Piven quit the revival of David Mamet's "Speed-the-Plow" in December, claiming his doctors advised him to do so because high levels of mercury were found in his blood.
The producers of the play filed a complaint regarding how Piven handled his departure and the matter went before a grievance committee comprised of five members of the Actors' Equity Association and five members of the Broadway League.
The New York Times said the actors' union sided with Piven, finding he did not violate his contractual obligations by leaving the play due to illness. However, the League representatives backed the producers, who said they didn't believe Piven's explanation that he got mercury poisoning from eating too much sushi, and suspected he left the play because he was bored.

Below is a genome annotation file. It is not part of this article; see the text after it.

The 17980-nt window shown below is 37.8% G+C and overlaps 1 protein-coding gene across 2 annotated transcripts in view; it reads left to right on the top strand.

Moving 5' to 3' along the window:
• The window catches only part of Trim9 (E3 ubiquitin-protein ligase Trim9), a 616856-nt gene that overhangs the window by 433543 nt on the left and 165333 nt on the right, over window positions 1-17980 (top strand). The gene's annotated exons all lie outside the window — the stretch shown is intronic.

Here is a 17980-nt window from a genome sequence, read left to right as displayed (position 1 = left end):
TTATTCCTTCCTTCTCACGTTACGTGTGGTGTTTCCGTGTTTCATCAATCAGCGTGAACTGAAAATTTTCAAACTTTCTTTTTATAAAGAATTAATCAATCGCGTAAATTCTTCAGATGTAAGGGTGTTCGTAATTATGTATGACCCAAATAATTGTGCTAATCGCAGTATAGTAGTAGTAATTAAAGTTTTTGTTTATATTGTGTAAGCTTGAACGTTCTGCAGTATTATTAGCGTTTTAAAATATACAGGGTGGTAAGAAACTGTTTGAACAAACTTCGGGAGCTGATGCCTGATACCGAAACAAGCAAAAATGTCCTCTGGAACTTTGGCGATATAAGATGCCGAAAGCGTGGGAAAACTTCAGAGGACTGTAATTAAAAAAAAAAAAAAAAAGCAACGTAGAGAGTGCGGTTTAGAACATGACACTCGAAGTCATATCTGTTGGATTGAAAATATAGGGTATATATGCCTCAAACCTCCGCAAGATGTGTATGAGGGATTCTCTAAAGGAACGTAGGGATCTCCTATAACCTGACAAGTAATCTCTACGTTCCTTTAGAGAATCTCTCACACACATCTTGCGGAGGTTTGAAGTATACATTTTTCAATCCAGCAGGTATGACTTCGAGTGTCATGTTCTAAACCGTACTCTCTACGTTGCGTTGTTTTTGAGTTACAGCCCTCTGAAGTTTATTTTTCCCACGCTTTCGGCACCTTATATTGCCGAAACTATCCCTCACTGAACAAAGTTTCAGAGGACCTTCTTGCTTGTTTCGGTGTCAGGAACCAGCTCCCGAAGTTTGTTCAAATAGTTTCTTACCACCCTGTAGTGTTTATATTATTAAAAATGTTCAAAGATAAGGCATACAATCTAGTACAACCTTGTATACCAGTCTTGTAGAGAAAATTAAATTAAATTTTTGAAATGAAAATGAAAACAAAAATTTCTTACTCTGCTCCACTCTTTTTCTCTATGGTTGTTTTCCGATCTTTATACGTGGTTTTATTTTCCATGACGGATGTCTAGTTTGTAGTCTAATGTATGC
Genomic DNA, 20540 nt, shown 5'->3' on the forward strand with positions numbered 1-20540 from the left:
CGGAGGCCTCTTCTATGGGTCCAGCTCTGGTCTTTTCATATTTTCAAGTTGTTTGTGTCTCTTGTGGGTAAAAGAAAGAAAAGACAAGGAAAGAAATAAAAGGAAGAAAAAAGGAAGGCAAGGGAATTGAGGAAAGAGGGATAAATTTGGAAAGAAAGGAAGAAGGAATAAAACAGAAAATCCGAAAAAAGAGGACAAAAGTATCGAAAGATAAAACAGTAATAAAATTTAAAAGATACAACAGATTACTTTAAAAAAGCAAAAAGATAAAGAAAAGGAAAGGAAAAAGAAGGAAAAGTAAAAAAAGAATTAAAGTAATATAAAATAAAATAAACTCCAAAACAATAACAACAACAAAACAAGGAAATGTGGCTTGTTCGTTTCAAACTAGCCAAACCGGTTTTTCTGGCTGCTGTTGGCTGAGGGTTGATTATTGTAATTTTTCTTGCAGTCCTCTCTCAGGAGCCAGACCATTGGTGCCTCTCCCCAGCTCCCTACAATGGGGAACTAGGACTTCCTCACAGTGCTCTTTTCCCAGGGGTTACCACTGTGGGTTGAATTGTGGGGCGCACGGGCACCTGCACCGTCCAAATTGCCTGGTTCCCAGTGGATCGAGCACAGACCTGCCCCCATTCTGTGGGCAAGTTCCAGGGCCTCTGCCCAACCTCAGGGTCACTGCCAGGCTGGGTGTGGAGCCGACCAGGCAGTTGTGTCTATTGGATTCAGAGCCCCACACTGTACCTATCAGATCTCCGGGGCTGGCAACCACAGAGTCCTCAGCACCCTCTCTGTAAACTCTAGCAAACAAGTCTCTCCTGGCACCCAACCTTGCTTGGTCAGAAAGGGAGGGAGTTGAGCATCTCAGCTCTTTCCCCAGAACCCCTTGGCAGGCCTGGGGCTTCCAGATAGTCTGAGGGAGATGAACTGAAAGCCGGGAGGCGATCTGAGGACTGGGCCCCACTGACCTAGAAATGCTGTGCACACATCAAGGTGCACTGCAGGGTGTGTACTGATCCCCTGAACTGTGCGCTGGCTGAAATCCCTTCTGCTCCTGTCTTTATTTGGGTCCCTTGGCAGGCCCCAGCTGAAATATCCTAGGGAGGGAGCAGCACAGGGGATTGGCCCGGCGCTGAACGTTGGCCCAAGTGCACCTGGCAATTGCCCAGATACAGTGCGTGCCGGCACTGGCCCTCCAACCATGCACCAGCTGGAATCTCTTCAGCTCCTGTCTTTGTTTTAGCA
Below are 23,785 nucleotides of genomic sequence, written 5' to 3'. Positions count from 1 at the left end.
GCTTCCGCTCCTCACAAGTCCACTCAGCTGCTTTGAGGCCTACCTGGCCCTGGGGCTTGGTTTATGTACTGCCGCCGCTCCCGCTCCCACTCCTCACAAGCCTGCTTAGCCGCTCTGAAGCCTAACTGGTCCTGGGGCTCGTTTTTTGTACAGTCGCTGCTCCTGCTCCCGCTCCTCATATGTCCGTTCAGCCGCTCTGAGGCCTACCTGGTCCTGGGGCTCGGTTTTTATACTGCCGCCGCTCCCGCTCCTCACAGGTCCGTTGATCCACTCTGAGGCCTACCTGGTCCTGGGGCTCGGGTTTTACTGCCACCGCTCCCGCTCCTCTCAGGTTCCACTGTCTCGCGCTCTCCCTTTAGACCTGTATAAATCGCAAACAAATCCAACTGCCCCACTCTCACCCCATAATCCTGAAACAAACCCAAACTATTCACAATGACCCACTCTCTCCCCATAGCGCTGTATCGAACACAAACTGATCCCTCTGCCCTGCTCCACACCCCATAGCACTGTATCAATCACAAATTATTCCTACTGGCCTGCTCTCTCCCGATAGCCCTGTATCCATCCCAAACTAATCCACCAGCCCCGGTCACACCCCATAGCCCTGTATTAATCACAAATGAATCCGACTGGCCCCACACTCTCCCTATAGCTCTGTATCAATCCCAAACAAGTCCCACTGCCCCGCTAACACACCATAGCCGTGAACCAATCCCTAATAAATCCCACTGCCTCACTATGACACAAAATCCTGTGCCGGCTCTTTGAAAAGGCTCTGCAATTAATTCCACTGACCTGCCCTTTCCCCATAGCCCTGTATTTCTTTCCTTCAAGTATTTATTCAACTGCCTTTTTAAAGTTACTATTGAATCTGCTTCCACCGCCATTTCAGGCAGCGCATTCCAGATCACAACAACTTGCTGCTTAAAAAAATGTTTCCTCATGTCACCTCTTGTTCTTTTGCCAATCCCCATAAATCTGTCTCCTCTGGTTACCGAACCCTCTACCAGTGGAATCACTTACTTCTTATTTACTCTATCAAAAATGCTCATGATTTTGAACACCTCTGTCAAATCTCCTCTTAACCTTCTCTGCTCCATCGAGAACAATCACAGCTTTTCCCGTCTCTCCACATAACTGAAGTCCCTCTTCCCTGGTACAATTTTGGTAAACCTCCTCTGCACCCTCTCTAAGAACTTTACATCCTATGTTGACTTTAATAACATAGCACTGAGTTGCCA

Because of the split decision, Piven avoided potential union penalties for his early exit, however, the producers have the right to proceed to arbitration, The Times said.
The "Entourage" Emmy winner tearfully told the newspaper he tried his best to push through his sickness and continue with the play. He also said rumors that he was exhausted from partying and not really ill are untrue.
"At times I was incapable of getting enough oxygen to get my lines out on stage, and sometimes I'd forget where I was in the play," Piven said. "This misconception that I was out partying was wrong."